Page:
One of the more interesting things the article talks about is how, if someone has a carbon fiber bike and it fails, it can be difficult to get anyone to take responsibility. For example, a person may own a CF bike made by a huge well-known Taiwanese manufacturer (they're almost all made in either Taiwan or China) - but the bikes are actually distributed by another huge company (probably an independent subsidiary with the same name) based in the U.S. Now, let's say that customer's bike fails and they get injured. They sue the manufacturer in Taiwan - who claims that they can't be sued because they don't actually do business in the U.S. - if you want to sue someone, sue the U.S.-based distributing company. The customer tries that, but the U.S. company claims they can't be sued because they aren't the ones who actually made the bike. The difficulties can keep a consumer tied up in courts for a long time. Isn't that nice? According to the article, recent court decisions may make it a little easier for such lawsuits to move forward - but things are still in a state of flux.
Other more well-trodden points look at how manufacturing defects that can lead to failure may be hidden and very difficult to detect. Or how damage can come from an accident of some kind - but be unseen until it eventually fails - maybe long after the accident is long forgotten. Both are points I've raised plenty here over the years. If the manufacturer can point to an installation or maintenance issue or an accident (no matter how minor/insignificant it may have been) as the cause of failure, then there is no warranty coverage when the bike or component breaks.
Something I found odd in the article, though, was that it opened with a story that I'd hardly consider an exemplary case. Here's the opening:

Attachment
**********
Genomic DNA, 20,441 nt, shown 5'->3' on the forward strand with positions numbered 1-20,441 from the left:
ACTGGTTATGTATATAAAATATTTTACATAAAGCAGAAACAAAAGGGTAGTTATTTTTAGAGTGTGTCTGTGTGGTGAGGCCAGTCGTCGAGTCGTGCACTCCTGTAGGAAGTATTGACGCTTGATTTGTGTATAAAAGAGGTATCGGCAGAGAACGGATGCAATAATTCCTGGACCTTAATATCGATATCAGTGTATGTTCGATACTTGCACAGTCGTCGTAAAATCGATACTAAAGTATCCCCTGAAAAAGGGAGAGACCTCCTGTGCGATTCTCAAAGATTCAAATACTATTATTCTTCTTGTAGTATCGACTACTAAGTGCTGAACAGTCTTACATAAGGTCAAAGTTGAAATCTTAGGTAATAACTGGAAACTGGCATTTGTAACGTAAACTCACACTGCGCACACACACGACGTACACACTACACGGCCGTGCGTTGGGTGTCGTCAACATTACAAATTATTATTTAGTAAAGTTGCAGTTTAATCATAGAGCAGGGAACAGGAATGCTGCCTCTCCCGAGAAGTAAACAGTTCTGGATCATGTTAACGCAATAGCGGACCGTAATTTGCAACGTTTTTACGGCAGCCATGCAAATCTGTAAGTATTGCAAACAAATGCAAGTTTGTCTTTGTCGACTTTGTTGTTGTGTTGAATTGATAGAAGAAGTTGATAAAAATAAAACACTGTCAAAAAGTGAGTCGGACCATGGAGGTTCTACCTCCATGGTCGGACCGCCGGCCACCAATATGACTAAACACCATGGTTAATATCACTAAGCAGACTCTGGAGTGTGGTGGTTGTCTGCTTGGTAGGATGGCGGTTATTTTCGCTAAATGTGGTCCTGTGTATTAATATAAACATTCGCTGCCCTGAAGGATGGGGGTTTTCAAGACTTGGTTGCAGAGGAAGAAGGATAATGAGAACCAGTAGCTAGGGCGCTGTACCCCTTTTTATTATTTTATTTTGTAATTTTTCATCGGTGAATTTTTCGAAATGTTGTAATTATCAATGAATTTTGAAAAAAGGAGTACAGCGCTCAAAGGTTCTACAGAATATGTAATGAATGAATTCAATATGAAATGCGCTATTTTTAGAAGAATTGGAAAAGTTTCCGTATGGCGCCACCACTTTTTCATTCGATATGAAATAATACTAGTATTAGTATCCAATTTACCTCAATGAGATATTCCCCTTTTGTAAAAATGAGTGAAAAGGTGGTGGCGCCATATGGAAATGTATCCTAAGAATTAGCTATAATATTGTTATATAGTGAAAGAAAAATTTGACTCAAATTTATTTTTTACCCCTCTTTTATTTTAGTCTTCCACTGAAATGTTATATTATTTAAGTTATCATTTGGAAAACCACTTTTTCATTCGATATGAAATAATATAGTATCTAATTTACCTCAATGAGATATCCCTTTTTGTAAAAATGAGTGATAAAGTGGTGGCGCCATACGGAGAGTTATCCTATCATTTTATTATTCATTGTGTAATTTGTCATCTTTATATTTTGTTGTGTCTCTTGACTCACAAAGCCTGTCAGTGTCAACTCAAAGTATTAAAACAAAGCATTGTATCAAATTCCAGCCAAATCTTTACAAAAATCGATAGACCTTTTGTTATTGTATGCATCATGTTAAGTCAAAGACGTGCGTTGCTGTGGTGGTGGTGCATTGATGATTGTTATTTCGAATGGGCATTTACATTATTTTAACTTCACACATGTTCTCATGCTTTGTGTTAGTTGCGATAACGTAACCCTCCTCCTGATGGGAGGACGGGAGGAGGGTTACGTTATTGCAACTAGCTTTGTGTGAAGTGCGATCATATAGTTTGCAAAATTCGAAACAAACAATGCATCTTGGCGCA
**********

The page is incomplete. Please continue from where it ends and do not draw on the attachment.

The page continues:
Janet Kowal had a personal connection to the Register's Annual Great Bicycle Ride Across Iowa (RAGBRAI). Even though she’s now living outside Chicago, working for the Village of Burr Ridge town hall, Kowal has Iowa in her blood. The 2013 route would take her through her hometown of Des Moines and skirt the University of Iowa, where she graduated in 1987. Kowal bought a new-to-her 2007 Giant OCR C1 road bike for the event and, to be cautious, took it to her local bike shop for a full-service tune-up.
Not long into the ride, however, Kowal’s bike shattered beneath her. For no apparent reason—she’d neither hit an obstacle nor encountered a pothole—the front fork snapped in half as if it had exploded from within. Kowal was sent crashing into the pavement, helmet first. She fractured her spine and clavicle, suffered a concussion, and tore ligaments in her left thumb.
Okay - anybody else think it's weird that they focused on a 2013 incident involving a used bike that was already 5 or 6 years old when the woman purchased it? If the main point is that it really isn't a good idea to buy used carbon fiber bikes (or components), then point taken. But it seems to me that the intended point is broader than that. I mean, pursuing compensation when a used bike fails is complicated regardless of what material the bike is made from. Manufacturer's warranties almost never cover anyone beyond the original owner - and (as already mentioned) they are almost never held responsible if they can make the case that an accident or some user-error caused the failure.
Anyhow - it's worth clicking on over to Outside to read the article, but if you've been reading this blog for a while, there probably won't be much there to surprise you.